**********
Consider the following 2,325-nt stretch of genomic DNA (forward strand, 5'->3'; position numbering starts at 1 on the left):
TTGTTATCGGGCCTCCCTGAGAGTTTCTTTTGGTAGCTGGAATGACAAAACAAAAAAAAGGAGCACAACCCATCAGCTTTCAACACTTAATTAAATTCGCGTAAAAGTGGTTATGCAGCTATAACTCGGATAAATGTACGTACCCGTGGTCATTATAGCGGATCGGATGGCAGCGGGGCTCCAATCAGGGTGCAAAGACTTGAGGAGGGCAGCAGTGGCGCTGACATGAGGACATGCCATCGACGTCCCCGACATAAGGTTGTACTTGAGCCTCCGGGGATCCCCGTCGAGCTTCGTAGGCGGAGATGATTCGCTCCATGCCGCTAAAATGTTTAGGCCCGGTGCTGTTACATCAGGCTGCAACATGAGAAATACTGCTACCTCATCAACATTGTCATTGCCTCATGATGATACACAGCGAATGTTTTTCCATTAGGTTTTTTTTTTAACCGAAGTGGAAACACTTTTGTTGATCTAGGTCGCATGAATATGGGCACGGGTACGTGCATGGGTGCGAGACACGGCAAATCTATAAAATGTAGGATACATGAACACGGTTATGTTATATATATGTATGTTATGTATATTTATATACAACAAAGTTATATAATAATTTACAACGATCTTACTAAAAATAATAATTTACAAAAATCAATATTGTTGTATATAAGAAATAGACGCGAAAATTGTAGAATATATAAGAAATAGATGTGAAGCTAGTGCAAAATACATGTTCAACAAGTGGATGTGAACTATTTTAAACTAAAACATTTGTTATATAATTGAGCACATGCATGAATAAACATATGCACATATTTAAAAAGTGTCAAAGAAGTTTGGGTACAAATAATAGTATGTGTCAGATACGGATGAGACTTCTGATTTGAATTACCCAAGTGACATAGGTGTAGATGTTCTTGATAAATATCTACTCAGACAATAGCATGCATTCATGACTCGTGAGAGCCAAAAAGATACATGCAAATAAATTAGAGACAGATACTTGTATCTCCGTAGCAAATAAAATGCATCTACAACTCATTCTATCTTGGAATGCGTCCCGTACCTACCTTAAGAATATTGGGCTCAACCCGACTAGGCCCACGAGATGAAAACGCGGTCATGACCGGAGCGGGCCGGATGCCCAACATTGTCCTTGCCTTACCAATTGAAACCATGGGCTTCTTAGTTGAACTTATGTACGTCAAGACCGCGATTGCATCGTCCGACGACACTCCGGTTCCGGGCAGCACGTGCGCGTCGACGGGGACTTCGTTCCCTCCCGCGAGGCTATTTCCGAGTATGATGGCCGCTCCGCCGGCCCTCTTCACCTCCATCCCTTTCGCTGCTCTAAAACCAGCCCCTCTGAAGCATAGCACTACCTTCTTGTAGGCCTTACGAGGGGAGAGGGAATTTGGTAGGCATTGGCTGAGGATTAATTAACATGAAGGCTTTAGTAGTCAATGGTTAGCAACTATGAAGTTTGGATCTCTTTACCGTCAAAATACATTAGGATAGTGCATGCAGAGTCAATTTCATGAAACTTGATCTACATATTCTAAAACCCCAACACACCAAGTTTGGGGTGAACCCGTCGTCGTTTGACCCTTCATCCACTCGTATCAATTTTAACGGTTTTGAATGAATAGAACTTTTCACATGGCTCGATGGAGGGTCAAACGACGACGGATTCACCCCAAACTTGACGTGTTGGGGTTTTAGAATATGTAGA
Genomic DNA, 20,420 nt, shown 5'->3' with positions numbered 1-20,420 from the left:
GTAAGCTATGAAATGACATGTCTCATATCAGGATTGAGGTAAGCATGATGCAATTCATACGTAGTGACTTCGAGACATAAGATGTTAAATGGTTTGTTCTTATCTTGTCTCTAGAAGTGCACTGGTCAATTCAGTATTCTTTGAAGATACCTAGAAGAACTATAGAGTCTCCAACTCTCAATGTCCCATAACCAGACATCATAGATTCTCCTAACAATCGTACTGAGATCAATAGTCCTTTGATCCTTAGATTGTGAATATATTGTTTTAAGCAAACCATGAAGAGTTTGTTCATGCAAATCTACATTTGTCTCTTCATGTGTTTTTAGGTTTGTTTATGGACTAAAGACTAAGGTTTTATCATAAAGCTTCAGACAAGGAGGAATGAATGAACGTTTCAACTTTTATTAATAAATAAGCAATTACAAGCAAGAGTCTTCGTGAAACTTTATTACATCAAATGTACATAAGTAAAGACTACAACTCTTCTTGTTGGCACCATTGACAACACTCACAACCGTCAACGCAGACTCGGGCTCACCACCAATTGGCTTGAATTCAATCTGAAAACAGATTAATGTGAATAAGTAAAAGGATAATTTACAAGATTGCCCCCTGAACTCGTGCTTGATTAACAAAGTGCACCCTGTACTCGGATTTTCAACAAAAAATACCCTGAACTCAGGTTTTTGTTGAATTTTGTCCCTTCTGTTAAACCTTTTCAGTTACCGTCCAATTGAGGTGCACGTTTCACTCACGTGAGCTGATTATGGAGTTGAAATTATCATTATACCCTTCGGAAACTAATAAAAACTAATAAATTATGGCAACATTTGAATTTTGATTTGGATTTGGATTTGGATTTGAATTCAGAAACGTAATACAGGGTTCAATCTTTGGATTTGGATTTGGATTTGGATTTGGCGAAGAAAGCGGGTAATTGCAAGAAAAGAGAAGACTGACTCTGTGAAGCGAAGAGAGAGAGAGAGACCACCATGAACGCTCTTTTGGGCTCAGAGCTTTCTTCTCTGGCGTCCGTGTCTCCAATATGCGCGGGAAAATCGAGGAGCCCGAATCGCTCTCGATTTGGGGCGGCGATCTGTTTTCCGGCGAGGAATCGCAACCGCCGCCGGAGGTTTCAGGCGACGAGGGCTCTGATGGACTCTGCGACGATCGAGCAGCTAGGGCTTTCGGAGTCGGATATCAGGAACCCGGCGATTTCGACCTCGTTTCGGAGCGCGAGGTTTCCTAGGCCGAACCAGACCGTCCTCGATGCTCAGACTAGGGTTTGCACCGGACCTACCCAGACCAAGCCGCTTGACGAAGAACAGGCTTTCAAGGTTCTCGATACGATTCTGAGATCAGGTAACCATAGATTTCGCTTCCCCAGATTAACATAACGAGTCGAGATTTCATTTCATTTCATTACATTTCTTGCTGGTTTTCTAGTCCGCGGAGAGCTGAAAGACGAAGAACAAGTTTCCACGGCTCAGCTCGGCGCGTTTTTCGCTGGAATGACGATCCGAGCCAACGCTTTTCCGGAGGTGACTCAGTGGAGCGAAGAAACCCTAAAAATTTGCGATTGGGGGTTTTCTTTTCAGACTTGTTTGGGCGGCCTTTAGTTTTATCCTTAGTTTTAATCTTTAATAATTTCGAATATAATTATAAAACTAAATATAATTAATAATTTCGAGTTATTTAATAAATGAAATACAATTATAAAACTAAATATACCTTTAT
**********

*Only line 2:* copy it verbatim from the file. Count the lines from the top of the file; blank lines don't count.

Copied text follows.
TTGTTATCGGGCCTCCCTGAGAGTTTCTTTTGGTAGCTGGAATGACAAAACAAAAAAAAGGAGCACAACCCATCAGCTTTCAACACTTAATTAAATTCGCGTAAAAGTGGTTATGCAGCTATAACTCGGATAAATGTACGTACCCGTGGTCATTATAGCGGATCGGATGGCAGCGGGGCTCCAATCAGGGTGCAAAGACTTGAGGAGGGCAGCAGTGGCGCTGACATGAGGACATGCCATCGACGTCCCCGACATAAGGTTGTACTTGAGCCTCCGGGGATCCCCGTCGAGCTTCGTAGGCGGAGATGATTCGCTCCATGCCGCTAAAATGTTTAGGCCCGGTGCTGTTACATCAGGCTGCAACATGAGAAATACTGCTACCTCATCAACATTGTCATTGCCTCATGATGATACACAGCGAATGTTTTTCCATTAGGTTTTTTTTTTAACCGAAGTGGAAACACTTTTGTTGATCTAGGTCGCATGAATATGGGCACGGGTACGTGCATGGGTGCGAGACACGGCAAATCTATAAAATGTAGGATACATGAACACGGTTATGTTATATATATGTATGTTATGTATATTTATATACAACAAAGTTATATAATAATTTACAACGATCTTACTAAAAATAATAATTTACAAAAATCAATATTGTTGTATATAAGAAATAGACGCGAAAATTGTAGAATATATAAGAAATAGATGTGAAGCTAGTGCAAAATACATGTTCAACAAGTGGATGTGAACTATTTTAAACTAAAACATTTGTTATATAATTGAGCACATGCATGAATAAACATATGCACATATTTAAAAAGTGTCAAAGAAGTTTGGGTACAAATAATAGTATGTGTCAGATACGGATGAGACTTCTGATTTGAATTACCCAAGTGACATAGGTGTAGATGTTCTTGATAAATATCTACTCAGACAATAGCATGCATTCATGACTCGTGAGAGCCAAAAAGATACATGCAAATAAATTAGAGACAGATACTTGTATCTCCGTAGCAAATAAAATGCATCTACAACTCATTCTATCTTGGAATGCGTCCCGTACCTACCTTAAGAATATTGGGCTCAACCCGACTAGGCCCACGAGATGAAAACGCGGTCATGACCGGAGCGGGCCGGATGCCCAACATTGTCCTTGCCTTACCAATTGAAACCATGGGCTTCTTAGTTGAACTTATGTACGTCAAGACCGCGATTGCATCGTCCGACGACACTCCGGTTCCGGGCAGCACGTGCGCGTCGACGGGGACTTCGTTCCCTCCCGCGAGGCTATTTCCGAGTATGATGGCCGCTCCGCCGGCCCTCTTCACCTCCATCCCTTTCGCTGCTCTAAAACCAGCCCCTCTGAAGCATAGCACTACCTTCTTGTAGGCCTTACGAGGGGAGAGGGAATTTGGTAGGCATTGGCTGAGGATTAATTAACATGAAGGCTTTAGTAGTCAATGGTTAGCAACTATGAAGTTTGGATCTCTTTACCGTCAAAATACATTAGGATAGTGCATGCAGAGTCAATTTCATGAAACTTGATCTACATATTCTAAAACCCCAACACACCAAGTTTGGGGTGAACCCGTCGTCGTTTGACCCTTCATCCACTCGTATCAATTTTAACGGTTTTGAATGAATAGAACTTTTCACATGGCTCGATGGAGGGTCAAACGACGACGGATTCACCCCAAACTTGACGTGTTGGGGTTTTAGAATATGTAGA